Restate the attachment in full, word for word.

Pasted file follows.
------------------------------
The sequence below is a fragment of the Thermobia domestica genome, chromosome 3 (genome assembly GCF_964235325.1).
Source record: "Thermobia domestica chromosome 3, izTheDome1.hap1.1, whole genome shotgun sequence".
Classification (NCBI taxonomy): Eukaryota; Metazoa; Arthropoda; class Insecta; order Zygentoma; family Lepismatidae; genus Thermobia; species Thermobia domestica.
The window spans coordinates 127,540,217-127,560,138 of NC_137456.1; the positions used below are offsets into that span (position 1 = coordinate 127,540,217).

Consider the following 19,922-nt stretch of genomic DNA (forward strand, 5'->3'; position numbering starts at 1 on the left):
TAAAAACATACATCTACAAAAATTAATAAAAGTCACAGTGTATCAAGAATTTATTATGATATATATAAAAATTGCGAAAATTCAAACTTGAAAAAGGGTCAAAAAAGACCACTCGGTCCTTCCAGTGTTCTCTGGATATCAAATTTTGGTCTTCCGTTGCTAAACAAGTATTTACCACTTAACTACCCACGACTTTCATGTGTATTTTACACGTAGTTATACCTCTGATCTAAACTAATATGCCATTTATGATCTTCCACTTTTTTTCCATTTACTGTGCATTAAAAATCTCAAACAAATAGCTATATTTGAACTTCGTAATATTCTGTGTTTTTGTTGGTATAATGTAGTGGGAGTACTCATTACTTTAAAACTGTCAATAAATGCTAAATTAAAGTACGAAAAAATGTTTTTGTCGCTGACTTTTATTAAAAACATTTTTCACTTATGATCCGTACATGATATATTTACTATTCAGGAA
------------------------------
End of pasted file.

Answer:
The sequence below is a fragment of the Thermobia domestica genome, chromosome 3 (genome assembly GCF_964235325.1).
Source record: "Thermobia domestica chromosome 3, izTheDome1.hap1.1, whole genome shotgun sequence".
Classification (NCBI taxonomy): Eukaryota; Metazoa; Arthropoda; class Insecta; order Zygentoma; family Lepismatidae; genus Thermobia; species Thermobia domestica.
The window spans coordinates 127,540,217-127,560,138 of NC_137456.1; the positions used below are offsets into that span (position 1 = coordinate 127,540,217).

Consider the following 19,922-nt stretch of genomic DNA (forward strand, 5'->3'; position numbering starts at 1 on the left):
TAAAAACATACATCTACAAAAATTAATAAAAGTCACAGTGTATCAAGAATTTATTATGATATATATAAAAATTGCGAAAATTCAAACTTGAAAAAGGGTCAAAAAAGACCACTCGGTCCTTCCAGTGTTCTCTGGATATCAAATTTTGGTCTTCCGTTGCTAAACAAGTATTTACCACTTAACTACCCACGACTTTCATGTGTATTTTACACGTAGTTATACCTCTGATCTAAACTAATATGCCATTTATGATCTTCCACTTTTTTTCCATTTACTGTGCATTAAAAATCTCAAACAAATAGCTATATTTGAACTTCGTAATATTCTGTGTTTTTGTTGGTATAATGTAGTGGGAGTACTCATTACTTTAAAACTGTCAATAAATGCTAAATTAAAGTACGAAAAAATGTTTTTGTCGCTGACTTTTATTAAAAACATTTTTCACTTATGATCCGTACATGATATATTTACTATTCAGGAA